Storing Fish in the Refrigerator: Tips and Guidelines

The fishmonger is back at work in my local farmers’ market, so I can easily get super-fresh fish to cook for the weekend. The best way to enjoy fresh fish is to consume it as soon as possible after purchasing it. However, you may find yourself in a situation where you can buy it on Saturday but not use it until Monday or Sunday. This is what happened last weekend when I bought some beautiful Boston mackerel on Saturday morning.

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Even though you may be tempted to put your fish on the shelf of the refrigerator next to leftovers from yesterday, this is not ideal. Even the most fresh fish will degrade if it is stored at 38degF, which is the average temperature of a home refrigerator. It’s true that eating fish that has been kept at this temperature overnight will not kill you. It’s not ideal if you plan to prepare a ceviche or other raw preparation that requires the fish to be as fresh as possible.

You can store fish at lower temperatures in your fridge by using ice or frozen packs. You can keep your fish fresh up to three days by putting the fish fillets on top of crushed ice. Crushed ice is always available at fishmongers. It’s why they display their fish on aluminum pans. They keep the fish cool by transferring heat from the fish into the ice.

You should also keep in mind a few other things when storing fish. Be sure to wash your hands before handling raw fish. Keep your fish’s flesh as dry as possible. This is just as important, if you don’t more so than keeping the fish cool. Moisture is a breeding ground for bacteria that cause fish to spoil. The more wet the flesh becomes, the faster it will degrade.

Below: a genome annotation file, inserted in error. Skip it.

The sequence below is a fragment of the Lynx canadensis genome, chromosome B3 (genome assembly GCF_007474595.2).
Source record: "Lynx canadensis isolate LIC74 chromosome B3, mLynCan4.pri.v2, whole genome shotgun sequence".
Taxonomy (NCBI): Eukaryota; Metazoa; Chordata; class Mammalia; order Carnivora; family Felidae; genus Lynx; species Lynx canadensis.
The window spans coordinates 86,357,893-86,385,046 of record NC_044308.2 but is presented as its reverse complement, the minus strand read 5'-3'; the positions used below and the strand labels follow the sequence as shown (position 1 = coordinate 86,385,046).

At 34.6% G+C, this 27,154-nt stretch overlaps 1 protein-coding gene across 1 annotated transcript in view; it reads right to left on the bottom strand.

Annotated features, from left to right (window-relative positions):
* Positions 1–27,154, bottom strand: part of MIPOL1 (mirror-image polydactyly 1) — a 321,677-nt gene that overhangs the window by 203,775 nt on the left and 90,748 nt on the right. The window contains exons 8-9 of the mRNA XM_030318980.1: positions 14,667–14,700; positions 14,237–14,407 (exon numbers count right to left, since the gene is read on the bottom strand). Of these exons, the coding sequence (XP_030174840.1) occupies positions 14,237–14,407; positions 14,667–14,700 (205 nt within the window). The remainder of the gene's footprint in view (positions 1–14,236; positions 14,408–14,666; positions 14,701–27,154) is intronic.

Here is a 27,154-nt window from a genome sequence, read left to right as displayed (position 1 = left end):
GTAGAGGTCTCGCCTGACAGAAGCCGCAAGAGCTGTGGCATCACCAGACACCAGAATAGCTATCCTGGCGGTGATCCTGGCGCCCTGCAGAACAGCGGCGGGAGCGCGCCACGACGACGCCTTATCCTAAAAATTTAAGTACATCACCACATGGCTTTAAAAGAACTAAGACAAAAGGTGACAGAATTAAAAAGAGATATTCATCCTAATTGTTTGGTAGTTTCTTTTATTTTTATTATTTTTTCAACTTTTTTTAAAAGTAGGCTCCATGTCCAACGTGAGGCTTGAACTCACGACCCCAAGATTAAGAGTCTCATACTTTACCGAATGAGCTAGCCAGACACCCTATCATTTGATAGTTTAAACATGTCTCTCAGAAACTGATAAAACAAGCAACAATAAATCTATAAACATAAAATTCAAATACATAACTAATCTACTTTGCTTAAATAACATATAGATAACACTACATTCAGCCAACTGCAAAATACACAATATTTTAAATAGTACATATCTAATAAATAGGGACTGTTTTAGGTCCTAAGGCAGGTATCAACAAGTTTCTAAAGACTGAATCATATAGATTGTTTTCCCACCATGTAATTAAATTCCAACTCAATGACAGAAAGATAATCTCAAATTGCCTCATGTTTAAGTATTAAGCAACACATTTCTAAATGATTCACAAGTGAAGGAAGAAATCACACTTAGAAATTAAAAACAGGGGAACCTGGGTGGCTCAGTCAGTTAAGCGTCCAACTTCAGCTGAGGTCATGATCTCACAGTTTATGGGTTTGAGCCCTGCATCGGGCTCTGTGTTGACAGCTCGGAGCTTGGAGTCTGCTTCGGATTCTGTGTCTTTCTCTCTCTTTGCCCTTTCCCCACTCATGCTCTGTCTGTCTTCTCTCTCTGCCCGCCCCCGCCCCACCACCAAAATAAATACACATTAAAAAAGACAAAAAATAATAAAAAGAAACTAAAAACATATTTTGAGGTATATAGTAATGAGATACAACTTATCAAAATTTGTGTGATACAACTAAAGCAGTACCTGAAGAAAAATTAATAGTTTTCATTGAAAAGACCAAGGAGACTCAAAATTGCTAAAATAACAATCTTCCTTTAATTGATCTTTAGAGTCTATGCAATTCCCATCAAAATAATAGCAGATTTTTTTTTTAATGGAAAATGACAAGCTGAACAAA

As a result of this rule, it is important to store fish fillets in one layer. By stacking the pieces of fish together, they are exposed to each other’s moist air, creating an environment that is bacterial-friendly. Cover your fish while storing it. The air inside your fridge is very dry and you do not want your fish to dry out.

We’ve found that the best way to store fish is to dry and rinse them with paper towels. Then, place them in one layer in a zipper-top bag. Then, press out the air and place the zip-top on top of an ice tray or plate. Add more ice on top. If you do not have ice packs or trays that fit neatly on a plate or tray, ask your fishmonger to provide you with a few bags of crushed ice. Place the whole setup at the bottom of the refrigerator, in the very back.

You can reduce the amount of plastic waste in this process by nestling the aluminum sheet tray in a layer ice in a perforated container, placing that pan into a larger container, and then covering it all up. The method is not ideal because it does not have ice on the top. It also requires a special set of pans which are more common in professional kitchens but less so in home. You may wish to purchase a set for fresh fish, if you do so often. Make sure that the pans are sized appropriately to fit in your fridge.

If you put it in the fridge, the fish will last longer than if it was kept dry and cool. If you see a piece of swordfish, sea bass, or arctic Char at the fish market that looks good, buy it, even if it’s not something you will use for a few days. Enjoy a crisp pan-seared filet or a citrusy aguachile for dinner.


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